Five ways tech has enhanced tools to assess job candidates

CHIEF OF STAFF FIVE: Not too long ago, job applicants went to the hiring company's office, underwent a battery of tests, and then had to go home and wait for the results.

While this process may still exist today, technology has made it much quicker for HR professionals to know and analyse the results almost instantly. The waiting time is also shortened at the other end, with job seekers getting a final answer to their application much faster than previously.


This Chief of Staff Five looks at five ways technology has helped to provide faster, more accurate assessment of candidates in the modern hiring environment.


IQ testing

Intelligence quotient tests aim to measure a person's problem solving and reasoning abilities. Technology has made it easier for jobseekers to take IQ tests for companies that require a specific insight into these skills. There are online job portals that allow job applicants to take the test and provide confirmed results to employers.


Language test


In this day and age, when people communicate almost exclusively online, language skills are becoming more and more important. Language tests may include grammar, vocabulary and reading comprehension questions. Now, artificial intelligence-based technology has enabled employers to evaluate jobseekers' ability to answer open-ended questions, with tests undertaken without any human involvement from the HR team.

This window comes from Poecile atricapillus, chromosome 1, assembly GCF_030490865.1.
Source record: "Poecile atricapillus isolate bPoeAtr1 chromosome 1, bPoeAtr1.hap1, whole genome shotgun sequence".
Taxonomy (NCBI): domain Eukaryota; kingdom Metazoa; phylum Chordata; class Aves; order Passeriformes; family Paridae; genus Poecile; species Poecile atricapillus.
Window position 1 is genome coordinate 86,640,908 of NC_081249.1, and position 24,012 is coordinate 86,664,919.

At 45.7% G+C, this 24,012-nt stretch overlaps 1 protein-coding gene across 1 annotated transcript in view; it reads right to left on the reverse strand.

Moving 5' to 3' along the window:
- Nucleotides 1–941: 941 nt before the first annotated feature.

Background investigations


Applicants may seem to check all the boxes in terms of professional skills and IQ, but are they really what they purport themselves to be on their résumés? Technology-based background checks can help HR professionals test the veracity of entries on applicants' résumés. Recruiters can take a quick look at jobseekers' online presence, especially profiles on professional networking sites, to double-check information.


Recording the interview


Once an applicant hurdles the initial screening, HR professionals can conduct the interview online and record it. Of course, the jobseeker must be informed that the interview is being recorded. The recording can then be sent to hiring managers, who may or may not do a second interview based on the first one.


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